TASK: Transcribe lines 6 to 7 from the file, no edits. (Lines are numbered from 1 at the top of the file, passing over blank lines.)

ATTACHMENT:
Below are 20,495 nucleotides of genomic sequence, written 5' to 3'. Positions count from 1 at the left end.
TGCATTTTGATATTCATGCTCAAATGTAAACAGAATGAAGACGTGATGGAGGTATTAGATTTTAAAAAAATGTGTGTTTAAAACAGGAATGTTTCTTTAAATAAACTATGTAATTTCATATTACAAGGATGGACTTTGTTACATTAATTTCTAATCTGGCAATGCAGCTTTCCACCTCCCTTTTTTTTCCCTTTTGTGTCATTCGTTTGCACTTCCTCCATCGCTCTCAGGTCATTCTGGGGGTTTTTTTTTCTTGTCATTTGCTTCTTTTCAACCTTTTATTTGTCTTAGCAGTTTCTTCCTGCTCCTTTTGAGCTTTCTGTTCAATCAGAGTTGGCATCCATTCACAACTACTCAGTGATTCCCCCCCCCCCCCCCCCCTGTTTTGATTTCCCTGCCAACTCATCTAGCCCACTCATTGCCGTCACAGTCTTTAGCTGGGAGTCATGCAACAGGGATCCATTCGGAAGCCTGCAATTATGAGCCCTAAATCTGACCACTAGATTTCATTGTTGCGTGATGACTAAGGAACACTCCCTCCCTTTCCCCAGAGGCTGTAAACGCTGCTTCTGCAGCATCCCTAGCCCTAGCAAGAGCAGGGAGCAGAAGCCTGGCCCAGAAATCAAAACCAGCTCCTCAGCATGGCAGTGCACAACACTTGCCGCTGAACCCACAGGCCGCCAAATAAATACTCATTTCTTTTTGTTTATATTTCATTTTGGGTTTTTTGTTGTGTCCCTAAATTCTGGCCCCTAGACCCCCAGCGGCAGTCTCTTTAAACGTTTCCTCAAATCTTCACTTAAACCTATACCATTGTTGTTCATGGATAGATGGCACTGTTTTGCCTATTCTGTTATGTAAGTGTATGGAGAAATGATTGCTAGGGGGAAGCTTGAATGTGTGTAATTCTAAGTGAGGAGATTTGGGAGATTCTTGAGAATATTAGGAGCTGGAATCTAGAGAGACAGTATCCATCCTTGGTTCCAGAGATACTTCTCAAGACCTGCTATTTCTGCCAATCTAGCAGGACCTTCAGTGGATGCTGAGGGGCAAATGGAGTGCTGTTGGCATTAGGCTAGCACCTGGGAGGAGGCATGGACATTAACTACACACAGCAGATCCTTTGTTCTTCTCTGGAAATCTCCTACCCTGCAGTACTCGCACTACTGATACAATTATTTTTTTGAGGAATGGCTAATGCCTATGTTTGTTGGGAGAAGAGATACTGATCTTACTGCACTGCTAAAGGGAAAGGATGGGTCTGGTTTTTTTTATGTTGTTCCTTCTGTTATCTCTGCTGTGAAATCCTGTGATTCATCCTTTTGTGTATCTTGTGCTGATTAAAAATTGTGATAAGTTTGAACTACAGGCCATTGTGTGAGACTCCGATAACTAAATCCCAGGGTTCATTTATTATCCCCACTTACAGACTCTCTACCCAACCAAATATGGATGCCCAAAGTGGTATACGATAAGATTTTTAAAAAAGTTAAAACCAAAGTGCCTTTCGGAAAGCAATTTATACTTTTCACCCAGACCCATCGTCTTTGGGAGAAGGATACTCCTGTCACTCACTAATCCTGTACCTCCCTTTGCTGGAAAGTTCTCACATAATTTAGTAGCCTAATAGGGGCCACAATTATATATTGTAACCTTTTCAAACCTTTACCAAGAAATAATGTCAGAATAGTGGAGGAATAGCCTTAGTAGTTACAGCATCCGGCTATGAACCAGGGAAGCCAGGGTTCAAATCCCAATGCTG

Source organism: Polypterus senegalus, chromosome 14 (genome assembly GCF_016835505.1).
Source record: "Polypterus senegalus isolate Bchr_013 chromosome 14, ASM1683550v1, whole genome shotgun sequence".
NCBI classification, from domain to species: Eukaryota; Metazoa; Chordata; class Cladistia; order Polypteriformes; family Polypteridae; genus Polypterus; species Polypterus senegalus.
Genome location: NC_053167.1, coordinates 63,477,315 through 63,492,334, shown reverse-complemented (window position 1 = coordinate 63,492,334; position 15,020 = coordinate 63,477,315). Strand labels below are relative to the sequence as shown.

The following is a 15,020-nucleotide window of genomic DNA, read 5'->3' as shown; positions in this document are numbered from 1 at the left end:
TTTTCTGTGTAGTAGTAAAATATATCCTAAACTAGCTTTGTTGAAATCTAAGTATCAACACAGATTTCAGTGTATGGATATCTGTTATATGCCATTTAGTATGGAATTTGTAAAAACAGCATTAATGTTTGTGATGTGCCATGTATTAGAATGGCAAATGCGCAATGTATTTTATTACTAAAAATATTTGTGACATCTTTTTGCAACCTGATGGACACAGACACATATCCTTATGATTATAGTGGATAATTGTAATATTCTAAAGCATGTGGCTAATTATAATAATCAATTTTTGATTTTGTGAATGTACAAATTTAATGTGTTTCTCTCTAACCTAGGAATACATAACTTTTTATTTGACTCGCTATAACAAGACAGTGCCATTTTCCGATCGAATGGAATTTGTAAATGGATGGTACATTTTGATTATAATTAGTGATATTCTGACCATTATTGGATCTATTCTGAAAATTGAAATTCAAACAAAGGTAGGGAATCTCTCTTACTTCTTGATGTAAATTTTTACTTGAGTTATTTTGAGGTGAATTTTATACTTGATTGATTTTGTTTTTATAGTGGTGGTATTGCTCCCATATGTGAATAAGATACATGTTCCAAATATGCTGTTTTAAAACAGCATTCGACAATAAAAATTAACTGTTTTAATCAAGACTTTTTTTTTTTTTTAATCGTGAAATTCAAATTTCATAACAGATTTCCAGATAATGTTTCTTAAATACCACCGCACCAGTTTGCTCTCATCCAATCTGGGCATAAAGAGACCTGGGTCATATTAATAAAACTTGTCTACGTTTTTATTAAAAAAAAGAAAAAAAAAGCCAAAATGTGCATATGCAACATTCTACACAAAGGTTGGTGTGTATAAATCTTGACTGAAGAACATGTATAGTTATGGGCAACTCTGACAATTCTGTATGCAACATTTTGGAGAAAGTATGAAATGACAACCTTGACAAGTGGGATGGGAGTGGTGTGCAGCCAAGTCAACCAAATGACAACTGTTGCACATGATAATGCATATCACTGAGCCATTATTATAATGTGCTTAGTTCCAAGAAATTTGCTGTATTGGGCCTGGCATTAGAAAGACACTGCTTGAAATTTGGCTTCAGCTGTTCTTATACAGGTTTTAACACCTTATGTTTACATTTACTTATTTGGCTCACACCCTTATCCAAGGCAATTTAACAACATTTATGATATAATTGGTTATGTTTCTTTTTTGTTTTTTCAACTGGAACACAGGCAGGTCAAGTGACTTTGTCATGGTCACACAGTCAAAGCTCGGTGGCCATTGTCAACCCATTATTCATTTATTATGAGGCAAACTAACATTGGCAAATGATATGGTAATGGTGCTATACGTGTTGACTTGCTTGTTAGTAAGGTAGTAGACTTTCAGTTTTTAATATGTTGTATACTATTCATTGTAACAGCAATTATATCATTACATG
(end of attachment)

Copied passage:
Genome location: NC_053167.1, coordinates 63,477,315 through 63,492,334, shown reverse-complemented (window position 1 = coordinate 63,492,334; position 15,020 = coordinate 63,477,315). Strand labels below are relative to the sequence as shown.

The following is a 15,020-nucleotide window of genomic DNA, read 5'->3' as shown; positions in this document are numbered from 1 at the left end: